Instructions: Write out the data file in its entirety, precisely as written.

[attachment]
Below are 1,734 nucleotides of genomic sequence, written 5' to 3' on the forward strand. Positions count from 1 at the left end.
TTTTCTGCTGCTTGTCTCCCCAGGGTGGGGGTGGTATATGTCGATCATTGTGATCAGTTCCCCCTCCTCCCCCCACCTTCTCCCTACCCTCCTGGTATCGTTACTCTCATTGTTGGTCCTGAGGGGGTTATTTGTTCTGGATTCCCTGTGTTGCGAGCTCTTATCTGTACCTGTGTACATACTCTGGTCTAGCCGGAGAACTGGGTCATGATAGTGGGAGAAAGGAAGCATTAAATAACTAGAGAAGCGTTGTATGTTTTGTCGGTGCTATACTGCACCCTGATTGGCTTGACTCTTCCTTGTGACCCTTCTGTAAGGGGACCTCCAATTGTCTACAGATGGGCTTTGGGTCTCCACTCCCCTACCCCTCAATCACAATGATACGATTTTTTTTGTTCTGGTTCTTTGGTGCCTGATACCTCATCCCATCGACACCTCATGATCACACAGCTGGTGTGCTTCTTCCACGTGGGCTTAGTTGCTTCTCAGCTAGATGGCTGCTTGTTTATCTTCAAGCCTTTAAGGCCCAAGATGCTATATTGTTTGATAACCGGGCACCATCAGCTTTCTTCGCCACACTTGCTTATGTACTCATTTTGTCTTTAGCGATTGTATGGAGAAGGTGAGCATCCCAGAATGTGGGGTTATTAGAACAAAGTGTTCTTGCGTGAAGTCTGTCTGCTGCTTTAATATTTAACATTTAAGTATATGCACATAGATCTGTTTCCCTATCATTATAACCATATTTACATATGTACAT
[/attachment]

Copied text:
Below are 1,734 nucleotides of genomic sequence, written 5' to 3' on the forward strand. Positions count from 1 at the left end.
TTTTCTGCTGCTTGTCTCCCCAGGGTGGGGGTGGTATATGTCGATCATTGTGATCAGTTCCCCCTCCTCCCCCCACCTTCTCCCTACCCTCCTGGTATCGTTACTCTCATTGTTGGTCCTGAGGGGGTTATTTGTTCTGGATTCCCTGTGTTGCGAGCTCTTATCTGTACCTGTGTACATACTCTGGTCTAGCCGGAGAACTGGGTCATGATAGTGGGAGAAAGGAAGCATTAAATAACTAGAGAAGCGTTGTATGTTTTGTCGGTGCTATACTGCACCCTGATTGGCTTGACTCTTCCTTGTGACCCTTCTGTAAGGGGACCTCCAATTGTCTACAGATGGGCTTTGGGTCTCCACTCCCCTACCCCTCAATCACAATGATACGATTTTTTTTGTTCTGGTTCTTTGGTGCCTGATACCTCATCCCATCGACACCTCATGATCACACAGCTGGTGTGCTTCTTCCACGTGGGCTTAGTTGCTTCTCAGCTAGATGGCTGCTTGTTTATCTTCAAGCCTTTAAGGCCCAAGATGCTATATTGTTTGATAACCGGGCACCATCAGCTTTCTTCGCCACACTTGCTTATGTACTCATTTTGTCTTTAGCGATTGTATGGAGAAGGTGAGCATCCCAGAATGTGGGGTTATTAGAACAAAGTGTTCTTGCGTGAAGTCTGTCTGCTGCTTTAATATTTAACATTTAAGTATATGCACATAGATCTGTTTCCCTATCATTATAACCATATTTACATATGTACAT